Missiles, berets, morale and diplomacy

Posted: Mar 10, 2001 12:00 AM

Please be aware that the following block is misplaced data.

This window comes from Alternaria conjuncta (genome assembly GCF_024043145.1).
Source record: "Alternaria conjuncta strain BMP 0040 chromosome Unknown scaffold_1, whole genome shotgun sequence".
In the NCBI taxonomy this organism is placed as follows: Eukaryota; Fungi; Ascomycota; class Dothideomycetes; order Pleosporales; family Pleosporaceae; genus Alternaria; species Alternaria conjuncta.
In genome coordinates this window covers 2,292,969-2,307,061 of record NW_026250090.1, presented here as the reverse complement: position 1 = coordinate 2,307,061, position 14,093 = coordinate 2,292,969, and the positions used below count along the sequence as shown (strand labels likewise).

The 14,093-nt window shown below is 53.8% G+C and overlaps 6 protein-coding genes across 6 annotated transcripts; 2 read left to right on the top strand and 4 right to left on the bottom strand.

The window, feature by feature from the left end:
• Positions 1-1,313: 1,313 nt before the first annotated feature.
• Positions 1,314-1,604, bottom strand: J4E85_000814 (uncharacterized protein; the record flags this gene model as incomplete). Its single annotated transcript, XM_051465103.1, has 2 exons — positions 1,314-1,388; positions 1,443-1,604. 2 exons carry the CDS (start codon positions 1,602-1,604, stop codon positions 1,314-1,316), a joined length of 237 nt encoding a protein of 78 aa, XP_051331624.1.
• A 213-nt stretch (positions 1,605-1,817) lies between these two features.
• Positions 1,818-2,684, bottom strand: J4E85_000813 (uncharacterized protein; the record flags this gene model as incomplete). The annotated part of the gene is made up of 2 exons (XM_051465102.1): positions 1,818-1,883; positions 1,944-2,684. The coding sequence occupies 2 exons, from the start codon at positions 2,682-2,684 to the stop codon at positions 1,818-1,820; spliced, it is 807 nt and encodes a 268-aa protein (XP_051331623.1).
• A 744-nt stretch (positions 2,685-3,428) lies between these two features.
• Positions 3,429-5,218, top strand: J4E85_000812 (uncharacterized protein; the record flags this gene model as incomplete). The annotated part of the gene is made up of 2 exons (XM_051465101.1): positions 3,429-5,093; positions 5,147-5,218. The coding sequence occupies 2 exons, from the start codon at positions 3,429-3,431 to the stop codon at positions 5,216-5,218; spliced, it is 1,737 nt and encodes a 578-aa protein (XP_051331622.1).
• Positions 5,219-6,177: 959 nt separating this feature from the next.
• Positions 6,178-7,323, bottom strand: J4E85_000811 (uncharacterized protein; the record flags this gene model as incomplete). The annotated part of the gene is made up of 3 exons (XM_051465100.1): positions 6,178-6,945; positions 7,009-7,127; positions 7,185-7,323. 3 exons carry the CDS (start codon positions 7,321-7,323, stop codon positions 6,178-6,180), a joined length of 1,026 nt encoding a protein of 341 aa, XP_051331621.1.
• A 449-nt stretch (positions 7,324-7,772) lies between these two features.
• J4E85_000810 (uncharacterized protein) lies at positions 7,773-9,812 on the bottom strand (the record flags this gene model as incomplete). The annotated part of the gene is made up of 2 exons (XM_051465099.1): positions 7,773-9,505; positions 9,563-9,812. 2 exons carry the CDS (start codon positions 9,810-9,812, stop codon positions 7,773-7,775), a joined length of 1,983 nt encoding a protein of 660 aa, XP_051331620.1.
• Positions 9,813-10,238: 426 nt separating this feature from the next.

Three articles concerning the Bush administration's approach to various defense and foreign policy issues caught my attention as I scanned the front page of the Washington Times (online) Thursday morning. Reading them reaffirmed my confidence in President Bush as a strong commander in chief with an appreciation for the indispensability of a powerful and spirited military. He is demonstrating a firmness in foreign affairs centered on jealously safeguarding the strategic interests of the United States. What a blessing that our foreign policy levers are no longer being pulled by Bush's military-loathing predecessor, who always seemed to be overwhelmed with a crippling aimlessness garnished with any number of personal, ulterior motives -- from wag the dog to legacy building. Bush turned some heads when he took issue with South Korean President Kim Dae-jung's strategy to ease tensions with North Korea. Bush recognized that it would be foolhardy and irresponsible to cement an agreement with North Korea involving its commitment to reduce missiles without ensuring that the terms of the agreement could be verified. "But we want to make sure that their ability to develop and spread weapons of mass destruction was, in fact, stopped ... and that we could verify that in fact they had stopped it," said Bush. Bush understands that Communist dictatorships such as North Korea cannot be trusted and specialize in exploiting weakness and appeasement. So he is in no hurry for the United States to resume negotiations with its leader, Kim Jong-il. This represents a dramatic departure from President Clinton's mad scramble to patch together a reckless missile deal with North Korea at the twilight of his presidency. Moving on, the Times informs us that Secretary of State Colin Powell told Congress that President Bush has re-instituted a hard-line policy with Iraq, demanding that U.N. inspectors be allowed to re-enter the country to search for nuclear, chemical and biological weapons. The Clinton administration's abandonment of this critical policy is inexplicable and unforgivable, but not irreversible. Hopefully, Bush has just reversed it. Finally, the Times reports that Bush has asked the Pentagon to review an Army decision to issue the special black berets, previously reserved to elite soldiers, to all troops. Last fall, Army Chief of Staff Gen. Eric Shinseki announced his intention to implement this policy in order to boost morale and stimulate recruitment. Bush could have easily sidestepped this flap by saying it was below his pay grade as commander in chief. But wisely, his antenna went up when he heard of the complaints of disgruntled Rangers, who were outraged at this inane, politically correct, post-Modern policy of fostering mediocrity and punishing achievement. What makes Gen. Shinseki believe that potential recruits will be enticed by the prospect of donning a beret that any and every buck private can wear simply by undergoing the rigorous ordeal of signing enlistment papers and getting a recruitment bonus? He thinks this will boost morale? The general's wrongheaded plan does violence to the pursuit of excellence, which is essential to the military, by promoting a something-for-nothing mentality. What about the morale of those who earned the right to wear this cap? Has the general no reservations about this obscene dilution of a symbol of grit and courage merited by the toil and sweat of our nation's finest combat soldiers? Why don't we just make everyone a general, too? The hat doesn't make the man; the man defines the hat. Well, if the general didn't understand it before, he does now -- though he has given no indication that he will withdraw his order. The 7,000 member Special Forces Association has issued a statement strongly condemning the policy. Three former Rangers are marching 700 miles from Ranger headquarters at Fort Benning, Ga., to Washington to protest it. But for them it's far more than symbolism. They know that of all our institutions our armed forces must remain merit-driven. President Bush is displaying a strong instinct for discriminating between matters that are completely delegable and those that need a dose of his attention, even if they may appear trivial on the surface. Morale is paramount for the military, and you don't strengthen it by undermining the pride and heritage of its fiercest warriors. It's been eight years since we've had a president with a healthy reverence for the military and for his role as commander in chief and leader of the free world. It feels good.